W+G: I’m not yet a mom, but something you’ve said in the past that I carry with me is the need to advocate for yourself. It sounds like this becomes even more important in motherhood because you can’t pour from an empty cup, and now other people need your cup to be full. How have your family and your partner helped you fill your cup in ways that allow you the space to actually say no?

EW: I could not do what I do if I did not have the support of a true 50/50 partnership. We don’t play into the gender roles in the sense of that’s a mom’s job and that’s a dad’s job—we play to our strengths. In some ways, I think we’ve traded gender roles, and in other ways we’ve abandoned those completely. I want that for more families.

Normalizing "no" is an important cultural shift that we all need, no matter what generation of motherhood you sit in. It’s not a mom’s job to [compromise] herself for the sake of her family’s wellness. A whole mom shows up for her family in a healthier way than a mom who has lost herself within her family.

[But], systemic factors perpetuate the overwhelm and imbalance that a lot of [women-identifying folks] carry in their family dynamics. For example, in some cases, women are both the breadwinner and the primary caregiver, without the support of adequate time off for maternity leave and support for childcare. We know that the odds are stacked against moms in this country in so many ways.

W+G: You've referenced how becoming a mom has changed how you interact with the power of no in some ways. What does a "hell yes" look like to you in this new season of your life? Is there anything in particular you’re really excited about?

EW: Becoming a mom has allowed me to drop into my body, and the wisdom that is literally embedded in my body. I’ve lived my life through my head and by being very headstrong, but becoming a mom required me to rely on my body in ways I've never had to before. So I've built this stronger relationship with my body that helps me navigate [choices]. That’s been a beautiful tool in work and life; it's an unintended side effect of motherhood that’s been really great.

My body forced me to slow down during my pregnancy, and that was scary for me because I’m so used to running in the fast lane. Pregnancy forced a stillness that was so challenging for me to accept, but I had to surrender to it. Now that I’m back in the swing of things, I’ve shot three TV shows since my son was born. I shot a commercial for Audi, and I launched an advice column for The Washington Post, which is this Carrie Bradshaw dream that I never knew I could live out. I’ve found work that is even more fulfilling, and it really started with this scary sacrifice of saying no throughout my pregnancy to plant seeds for these richer opportunities.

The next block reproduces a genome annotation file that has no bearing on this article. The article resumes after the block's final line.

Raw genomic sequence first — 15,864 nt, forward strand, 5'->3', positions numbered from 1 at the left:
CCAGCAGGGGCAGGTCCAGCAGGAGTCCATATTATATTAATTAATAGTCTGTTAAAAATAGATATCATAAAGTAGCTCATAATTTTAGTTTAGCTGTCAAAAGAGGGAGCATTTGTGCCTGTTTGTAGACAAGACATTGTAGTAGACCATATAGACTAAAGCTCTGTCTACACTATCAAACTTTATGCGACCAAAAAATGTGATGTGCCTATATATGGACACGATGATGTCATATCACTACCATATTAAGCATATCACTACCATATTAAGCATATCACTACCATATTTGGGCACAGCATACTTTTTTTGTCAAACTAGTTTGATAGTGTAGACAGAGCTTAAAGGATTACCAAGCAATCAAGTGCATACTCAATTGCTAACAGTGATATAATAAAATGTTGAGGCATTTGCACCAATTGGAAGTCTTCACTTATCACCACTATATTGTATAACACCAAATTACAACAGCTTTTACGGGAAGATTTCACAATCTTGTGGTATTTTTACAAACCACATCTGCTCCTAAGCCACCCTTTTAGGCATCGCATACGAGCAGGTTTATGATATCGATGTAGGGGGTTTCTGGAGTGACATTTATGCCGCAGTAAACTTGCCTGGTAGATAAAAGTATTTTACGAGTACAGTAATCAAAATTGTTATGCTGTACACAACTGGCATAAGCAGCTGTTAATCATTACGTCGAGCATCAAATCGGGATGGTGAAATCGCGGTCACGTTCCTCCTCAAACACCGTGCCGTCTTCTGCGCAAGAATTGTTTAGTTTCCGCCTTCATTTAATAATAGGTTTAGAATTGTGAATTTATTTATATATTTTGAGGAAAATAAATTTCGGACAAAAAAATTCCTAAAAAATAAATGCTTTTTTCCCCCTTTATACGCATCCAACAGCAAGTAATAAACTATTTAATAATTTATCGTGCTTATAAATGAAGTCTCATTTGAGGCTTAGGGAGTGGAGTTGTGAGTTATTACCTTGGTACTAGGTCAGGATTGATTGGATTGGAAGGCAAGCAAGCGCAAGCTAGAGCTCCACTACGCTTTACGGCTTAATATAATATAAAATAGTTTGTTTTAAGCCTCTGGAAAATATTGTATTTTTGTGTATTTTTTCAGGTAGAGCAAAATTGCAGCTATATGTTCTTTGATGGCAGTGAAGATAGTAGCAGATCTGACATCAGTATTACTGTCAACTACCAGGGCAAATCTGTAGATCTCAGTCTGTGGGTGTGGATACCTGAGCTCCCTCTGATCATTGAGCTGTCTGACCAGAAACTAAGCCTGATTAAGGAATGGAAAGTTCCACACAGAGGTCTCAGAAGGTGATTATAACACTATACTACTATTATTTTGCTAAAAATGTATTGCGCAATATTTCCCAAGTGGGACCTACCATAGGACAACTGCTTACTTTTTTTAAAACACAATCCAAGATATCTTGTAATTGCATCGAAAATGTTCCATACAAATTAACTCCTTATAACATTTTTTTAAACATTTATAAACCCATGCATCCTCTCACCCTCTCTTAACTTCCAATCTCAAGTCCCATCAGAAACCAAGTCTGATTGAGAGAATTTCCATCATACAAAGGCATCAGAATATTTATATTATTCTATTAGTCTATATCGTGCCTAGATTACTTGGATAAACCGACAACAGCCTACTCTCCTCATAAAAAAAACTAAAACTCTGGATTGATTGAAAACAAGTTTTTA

W+G: Has your approach to mentoring changed in any way since becoming a mom? Has the tenor of your advice you give changed?

EW: When people ask questions about life and career navigation, I approach it with a more nurturing spirit. [Motherhood] has been such a defining part of my life, and everything is through the lens of motherhood for me now. It’s changed me in the sense that my perspective is now informed by being a mom, and it’s only enriched my work as a result.

I find myself saying “grace is the goal now” more and more, and I hope I can share that with people through all the different platforms and mediums where I show up. I'm still a straight shooter, but there’s a sweetness and softness and tenderness that I didn’t have as much before.

W+G: Saying no can be difficult, and it often requires a lot of support. What would you say to someone who is on the precipice of making a big life change and may be holding back or be at risk of self-sabotage?

EW: When you're paralyzed by fear, it's so easy to make decisions based on the worst-case scenario. The what-ifs can be so dizzying when you're at the precipice of a new chapter. It's important to reframe any decision that makes you feel stopped by fear and ask yourself about the best-case scenario and the best-possible outcome.

Envisioning and embodying what that would look and feel like, and living in that as much as you can, is a superpower that can help make decisions that aren't based on fear.

This interview has been edited and condensed for clarity.